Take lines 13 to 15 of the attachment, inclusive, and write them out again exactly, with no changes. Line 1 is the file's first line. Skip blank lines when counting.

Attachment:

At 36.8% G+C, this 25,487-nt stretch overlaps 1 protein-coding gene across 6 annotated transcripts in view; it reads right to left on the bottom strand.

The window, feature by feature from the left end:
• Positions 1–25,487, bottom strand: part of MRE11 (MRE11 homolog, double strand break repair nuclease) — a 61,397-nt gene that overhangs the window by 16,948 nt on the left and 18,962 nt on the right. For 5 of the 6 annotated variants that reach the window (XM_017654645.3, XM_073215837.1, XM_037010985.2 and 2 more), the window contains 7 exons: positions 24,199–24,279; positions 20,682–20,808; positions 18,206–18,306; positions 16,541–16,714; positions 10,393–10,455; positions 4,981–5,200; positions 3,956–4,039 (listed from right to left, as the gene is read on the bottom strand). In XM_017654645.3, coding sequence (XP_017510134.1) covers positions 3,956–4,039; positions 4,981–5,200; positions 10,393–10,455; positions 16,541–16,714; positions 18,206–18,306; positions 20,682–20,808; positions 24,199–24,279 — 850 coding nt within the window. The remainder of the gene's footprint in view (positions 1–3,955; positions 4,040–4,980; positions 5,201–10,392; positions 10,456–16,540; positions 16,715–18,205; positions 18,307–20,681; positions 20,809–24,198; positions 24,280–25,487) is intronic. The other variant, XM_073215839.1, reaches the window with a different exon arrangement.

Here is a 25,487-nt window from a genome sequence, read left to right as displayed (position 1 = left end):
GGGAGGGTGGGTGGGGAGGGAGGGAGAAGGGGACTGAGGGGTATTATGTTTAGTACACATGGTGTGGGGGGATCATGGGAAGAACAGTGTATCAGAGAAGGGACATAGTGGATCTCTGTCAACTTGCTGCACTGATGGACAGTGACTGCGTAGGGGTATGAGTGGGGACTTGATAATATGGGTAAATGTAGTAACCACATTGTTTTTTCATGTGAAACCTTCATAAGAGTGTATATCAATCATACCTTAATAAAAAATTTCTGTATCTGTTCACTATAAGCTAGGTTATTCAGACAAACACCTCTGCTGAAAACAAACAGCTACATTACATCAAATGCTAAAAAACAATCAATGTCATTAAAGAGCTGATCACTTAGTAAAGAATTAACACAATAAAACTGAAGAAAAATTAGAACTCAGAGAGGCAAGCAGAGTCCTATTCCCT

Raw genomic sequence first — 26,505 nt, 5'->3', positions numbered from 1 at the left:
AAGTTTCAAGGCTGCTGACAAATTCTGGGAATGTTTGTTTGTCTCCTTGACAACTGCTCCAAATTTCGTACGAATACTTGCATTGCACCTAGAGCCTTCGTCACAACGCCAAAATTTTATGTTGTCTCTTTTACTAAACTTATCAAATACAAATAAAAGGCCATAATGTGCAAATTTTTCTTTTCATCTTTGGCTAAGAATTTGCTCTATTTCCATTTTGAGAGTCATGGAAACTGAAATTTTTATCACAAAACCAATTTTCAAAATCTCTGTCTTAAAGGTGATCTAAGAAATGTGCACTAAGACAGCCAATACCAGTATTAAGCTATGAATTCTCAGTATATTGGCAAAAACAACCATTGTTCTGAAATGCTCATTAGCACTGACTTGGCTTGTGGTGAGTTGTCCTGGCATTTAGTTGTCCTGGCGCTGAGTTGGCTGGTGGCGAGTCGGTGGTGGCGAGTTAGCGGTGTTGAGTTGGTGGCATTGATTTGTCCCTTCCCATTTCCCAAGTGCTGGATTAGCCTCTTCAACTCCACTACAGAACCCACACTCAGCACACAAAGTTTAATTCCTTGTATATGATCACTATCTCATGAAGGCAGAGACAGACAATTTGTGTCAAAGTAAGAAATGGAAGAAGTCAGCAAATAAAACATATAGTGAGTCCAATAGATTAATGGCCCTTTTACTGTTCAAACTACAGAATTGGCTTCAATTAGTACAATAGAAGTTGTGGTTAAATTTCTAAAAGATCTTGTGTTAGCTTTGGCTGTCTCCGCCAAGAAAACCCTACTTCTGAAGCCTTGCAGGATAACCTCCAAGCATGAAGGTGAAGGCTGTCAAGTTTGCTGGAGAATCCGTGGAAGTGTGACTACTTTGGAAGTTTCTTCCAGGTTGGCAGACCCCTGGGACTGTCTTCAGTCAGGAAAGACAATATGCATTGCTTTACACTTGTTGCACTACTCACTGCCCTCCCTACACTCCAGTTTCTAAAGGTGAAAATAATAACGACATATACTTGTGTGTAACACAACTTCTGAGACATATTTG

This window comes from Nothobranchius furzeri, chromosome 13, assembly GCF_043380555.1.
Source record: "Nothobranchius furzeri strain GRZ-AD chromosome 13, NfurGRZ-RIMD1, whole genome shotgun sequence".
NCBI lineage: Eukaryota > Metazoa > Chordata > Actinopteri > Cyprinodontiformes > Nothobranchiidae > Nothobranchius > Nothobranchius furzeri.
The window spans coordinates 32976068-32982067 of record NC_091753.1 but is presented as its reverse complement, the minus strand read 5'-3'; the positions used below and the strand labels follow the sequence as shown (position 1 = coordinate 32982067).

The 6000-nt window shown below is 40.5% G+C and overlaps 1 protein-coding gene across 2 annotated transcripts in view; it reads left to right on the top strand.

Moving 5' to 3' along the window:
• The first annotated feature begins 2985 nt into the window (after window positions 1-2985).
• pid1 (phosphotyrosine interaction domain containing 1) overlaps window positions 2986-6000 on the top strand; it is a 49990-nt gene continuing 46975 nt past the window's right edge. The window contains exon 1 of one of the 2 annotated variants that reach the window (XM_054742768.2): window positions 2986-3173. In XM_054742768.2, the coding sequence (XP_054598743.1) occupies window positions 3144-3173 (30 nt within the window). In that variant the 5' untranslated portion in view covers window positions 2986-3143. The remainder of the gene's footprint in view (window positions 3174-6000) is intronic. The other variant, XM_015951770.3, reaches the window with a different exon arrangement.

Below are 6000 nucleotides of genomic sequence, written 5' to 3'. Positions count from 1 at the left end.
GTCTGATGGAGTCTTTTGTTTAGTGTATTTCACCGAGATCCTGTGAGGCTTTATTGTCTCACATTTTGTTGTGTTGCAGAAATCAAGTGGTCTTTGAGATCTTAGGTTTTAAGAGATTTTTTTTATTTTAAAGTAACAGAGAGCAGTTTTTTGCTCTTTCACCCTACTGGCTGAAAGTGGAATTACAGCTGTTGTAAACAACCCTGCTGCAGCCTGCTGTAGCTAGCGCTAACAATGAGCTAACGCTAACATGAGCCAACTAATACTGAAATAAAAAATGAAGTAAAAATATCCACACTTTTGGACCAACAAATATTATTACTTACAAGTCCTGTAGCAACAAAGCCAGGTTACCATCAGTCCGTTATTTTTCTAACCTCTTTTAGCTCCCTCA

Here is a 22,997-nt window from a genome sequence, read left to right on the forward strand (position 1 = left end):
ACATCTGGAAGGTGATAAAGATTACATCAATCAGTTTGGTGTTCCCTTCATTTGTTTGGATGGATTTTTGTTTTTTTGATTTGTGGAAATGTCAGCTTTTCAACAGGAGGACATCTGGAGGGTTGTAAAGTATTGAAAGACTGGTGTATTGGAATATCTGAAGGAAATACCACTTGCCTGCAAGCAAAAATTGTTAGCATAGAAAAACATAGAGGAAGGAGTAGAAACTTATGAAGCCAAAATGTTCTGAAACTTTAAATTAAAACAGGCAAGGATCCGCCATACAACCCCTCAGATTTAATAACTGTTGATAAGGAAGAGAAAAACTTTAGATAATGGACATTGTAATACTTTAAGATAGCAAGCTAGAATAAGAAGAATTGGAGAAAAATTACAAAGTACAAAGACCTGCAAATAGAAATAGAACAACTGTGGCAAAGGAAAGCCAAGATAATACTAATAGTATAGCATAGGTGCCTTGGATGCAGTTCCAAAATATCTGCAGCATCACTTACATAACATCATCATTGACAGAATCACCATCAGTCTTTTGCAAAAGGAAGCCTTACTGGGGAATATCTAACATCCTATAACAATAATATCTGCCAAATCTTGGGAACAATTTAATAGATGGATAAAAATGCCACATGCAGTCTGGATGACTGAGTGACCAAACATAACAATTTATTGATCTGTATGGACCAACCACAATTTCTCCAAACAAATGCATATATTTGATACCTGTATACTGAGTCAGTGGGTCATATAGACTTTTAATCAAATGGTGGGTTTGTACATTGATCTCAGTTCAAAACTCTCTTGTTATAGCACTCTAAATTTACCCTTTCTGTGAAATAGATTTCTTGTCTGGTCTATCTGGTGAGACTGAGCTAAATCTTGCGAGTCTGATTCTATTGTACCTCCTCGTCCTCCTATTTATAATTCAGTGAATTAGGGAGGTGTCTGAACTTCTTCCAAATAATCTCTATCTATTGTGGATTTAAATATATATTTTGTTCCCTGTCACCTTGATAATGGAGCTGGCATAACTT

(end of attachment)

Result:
Moving 5' to 3' along the window:
• The first annotated feature begins 2985 nt into the window (after window positions 1-2985).
• pid1 (phosphotyrosine interaction domain containing 1) overlaps window positions 2986-6000 on the top strand; it is a 49990-nt gene continuing 46975 nt past the window's right edge. The window contains exon 1 of one of the 2 annotated variants that reach the window (XM_054742768.2): window positions 2986-3173. In XM_054742768.2, the coding sequence (XP_054598743.1) occupies window positions 3144-3173 (30 nt within the window). In that variant the 5' untranslated portion in view covers window positions 2986-3143. The remainder of the gene's footprint in view (window positions 3174-6000) is intronic. The other variant, XM_015951770.3, reaches the window with a different exon arrangement.